LA1K recently got 9 new members and with the license course starting next week, we thought this weekend would be a perfect time to introduce them to amateur radio.
The trip started mid-afternoon behind the Student Society, where the antendees joined to hop on the bus up to Estenstadmarka. A few of us showed up a couple hours early to pack all the gear, and get things ready. We decided to bring two shacks, a 20m dipole and the 40m vertical antenna that we made on our trip to Straumsvågen. We also brought a 20m vertical and the 80m vertical to have some options out in the wood.
After some time, we were finally able to locate everything we needed, including the 40m vertical antenna that turned out to be at LB0VG’s home. LB1DJ and LB9WI took a quick detour to get the antenna from LB0VG, buy firewood at the store and get an RG-58 coaxial cable from our storage container at Dragvoll. The rest of the group had already gone ahead and found a spot at Fuglemyra, the same place we were on our trip in October.
By the time everyone had made it up there, it was already around 14:00 and we wasted no time getting our antenna up to take advantage of the sunlight we had left. Unfortunately, one of the portable batteries was forgotten back at our QTH, so we could only set up one shack. We went for the 20-meter vertical antenna for our single shack.
Since the mast we brought was much longer than the antenna, we also decided to try an elevated ground plane, just for fun. Since the radials have to float above the ground, we had to tape the RF-9A ATU to the pole. Notice the new feature of banana plugs in the radials, antenna element, and the ATU for easier use, thanks to LB0VG!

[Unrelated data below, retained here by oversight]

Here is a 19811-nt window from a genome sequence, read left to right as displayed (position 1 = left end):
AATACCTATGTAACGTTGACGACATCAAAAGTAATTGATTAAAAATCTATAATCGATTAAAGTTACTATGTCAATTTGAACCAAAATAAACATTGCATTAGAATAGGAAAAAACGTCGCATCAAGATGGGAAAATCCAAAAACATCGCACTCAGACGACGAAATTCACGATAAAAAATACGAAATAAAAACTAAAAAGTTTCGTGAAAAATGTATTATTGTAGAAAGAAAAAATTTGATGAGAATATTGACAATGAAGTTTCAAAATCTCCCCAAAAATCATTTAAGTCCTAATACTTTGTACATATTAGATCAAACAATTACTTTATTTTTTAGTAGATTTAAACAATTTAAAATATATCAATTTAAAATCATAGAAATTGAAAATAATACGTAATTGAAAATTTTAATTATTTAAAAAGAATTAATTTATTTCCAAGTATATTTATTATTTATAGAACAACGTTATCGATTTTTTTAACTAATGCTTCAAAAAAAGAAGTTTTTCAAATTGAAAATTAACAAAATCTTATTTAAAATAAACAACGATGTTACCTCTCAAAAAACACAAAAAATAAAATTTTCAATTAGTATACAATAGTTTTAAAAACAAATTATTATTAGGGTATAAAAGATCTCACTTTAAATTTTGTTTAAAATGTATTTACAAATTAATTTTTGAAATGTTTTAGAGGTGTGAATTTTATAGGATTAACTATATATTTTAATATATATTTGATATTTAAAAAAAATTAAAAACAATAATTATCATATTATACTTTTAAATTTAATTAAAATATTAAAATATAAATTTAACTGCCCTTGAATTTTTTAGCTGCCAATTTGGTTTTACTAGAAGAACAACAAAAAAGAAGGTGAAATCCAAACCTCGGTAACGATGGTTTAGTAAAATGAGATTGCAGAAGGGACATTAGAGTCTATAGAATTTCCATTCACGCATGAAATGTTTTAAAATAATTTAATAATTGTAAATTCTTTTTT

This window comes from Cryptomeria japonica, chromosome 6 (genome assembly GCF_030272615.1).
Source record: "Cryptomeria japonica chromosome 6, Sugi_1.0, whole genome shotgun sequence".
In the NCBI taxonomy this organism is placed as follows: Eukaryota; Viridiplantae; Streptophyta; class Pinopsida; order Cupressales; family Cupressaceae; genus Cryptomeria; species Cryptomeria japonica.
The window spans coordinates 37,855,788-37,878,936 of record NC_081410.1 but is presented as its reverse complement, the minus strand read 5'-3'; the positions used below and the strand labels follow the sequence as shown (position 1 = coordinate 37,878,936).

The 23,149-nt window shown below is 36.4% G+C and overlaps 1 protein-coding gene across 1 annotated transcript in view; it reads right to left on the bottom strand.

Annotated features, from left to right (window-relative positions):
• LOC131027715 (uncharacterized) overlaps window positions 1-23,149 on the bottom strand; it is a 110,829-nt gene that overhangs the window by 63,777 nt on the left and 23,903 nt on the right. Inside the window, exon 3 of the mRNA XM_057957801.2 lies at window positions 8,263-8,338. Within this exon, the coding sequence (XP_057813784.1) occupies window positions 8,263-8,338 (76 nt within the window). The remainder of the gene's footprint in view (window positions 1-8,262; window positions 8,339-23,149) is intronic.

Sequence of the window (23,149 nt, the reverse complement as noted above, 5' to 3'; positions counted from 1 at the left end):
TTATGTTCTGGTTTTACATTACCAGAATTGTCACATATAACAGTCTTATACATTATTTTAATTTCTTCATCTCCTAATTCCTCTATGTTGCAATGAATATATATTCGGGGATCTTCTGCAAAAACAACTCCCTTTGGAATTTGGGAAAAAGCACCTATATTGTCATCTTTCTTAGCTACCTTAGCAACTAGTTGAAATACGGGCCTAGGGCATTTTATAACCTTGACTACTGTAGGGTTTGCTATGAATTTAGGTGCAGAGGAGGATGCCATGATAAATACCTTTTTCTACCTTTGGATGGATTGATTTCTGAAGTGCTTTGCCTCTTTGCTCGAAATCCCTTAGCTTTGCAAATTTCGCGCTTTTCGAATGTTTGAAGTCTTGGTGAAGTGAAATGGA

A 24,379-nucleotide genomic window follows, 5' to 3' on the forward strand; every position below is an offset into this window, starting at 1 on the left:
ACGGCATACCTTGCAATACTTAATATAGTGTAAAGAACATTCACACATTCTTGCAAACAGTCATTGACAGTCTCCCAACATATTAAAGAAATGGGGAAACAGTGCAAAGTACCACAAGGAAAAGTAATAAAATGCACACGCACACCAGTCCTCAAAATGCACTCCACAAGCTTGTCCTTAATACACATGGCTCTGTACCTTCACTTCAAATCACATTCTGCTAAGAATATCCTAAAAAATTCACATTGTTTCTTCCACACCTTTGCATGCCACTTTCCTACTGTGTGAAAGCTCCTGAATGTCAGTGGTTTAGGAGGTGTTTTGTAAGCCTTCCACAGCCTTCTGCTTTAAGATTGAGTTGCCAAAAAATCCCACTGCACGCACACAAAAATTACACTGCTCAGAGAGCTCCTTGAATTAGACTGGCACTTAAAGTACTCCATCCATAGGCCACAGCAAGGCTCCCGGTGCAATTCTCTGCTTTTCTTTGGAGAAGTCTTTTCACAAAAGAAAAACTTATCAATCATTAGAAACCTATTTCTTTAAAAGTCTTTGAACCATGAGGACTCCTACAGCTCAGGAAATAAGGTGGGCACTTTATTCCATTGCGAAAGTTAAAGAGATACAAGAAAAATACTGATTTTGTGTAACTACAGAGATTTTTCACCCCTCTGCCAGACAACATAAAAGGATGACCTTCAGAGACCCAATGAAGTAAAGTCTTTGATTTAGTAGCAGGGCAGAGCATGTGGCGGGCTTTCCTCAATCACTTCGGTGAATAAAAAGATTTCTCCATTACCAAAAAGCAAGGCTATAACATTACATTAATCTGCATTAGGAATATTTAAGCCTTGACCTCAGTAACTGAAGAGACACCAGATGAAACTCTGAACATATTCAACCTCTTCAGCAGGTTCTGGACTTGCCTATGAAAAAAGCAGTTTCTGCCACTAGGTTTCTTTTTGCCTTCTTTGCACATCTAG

We connected a coaxial cable to the antenna, and after realizing it was a bit too short, we connected the other one using a nifty combination of adapters that we had thankfully brought. We had brought our analog SWR meter along to tune the RF-9A ATU, but it turned out to need new batteries. Instead, we tuned it using the SWR meter on our FT-891 portable radio. After tuning, we are able to achieve an SWR of 1.6 and we could start transmitting.
We got a few handfuls of QSOs but the highlight of the trip was probably receiving an SSTV contact from LB0VG at home, who was feeling under the weather and couldn’t join the trip. Enough of us had SSTV decoder apps on our telephones to be able to see the SSTV picture right away. In addition to that, LB6GH had made and brought his own homemade audio interface cable with an isolation transformer, which connected between his phone and the radio.
All in all, a fun trip and a good introduction to amateur radio for all the new ones who joined. Thank you to LB1BH (and Kira), LB1HH, LB1DJ, LB4FI, LB5PI, LB5DH, LB6GH, LB9WI, Patrick, Stefan, Ingvild, Aleksander and Alexander for joining!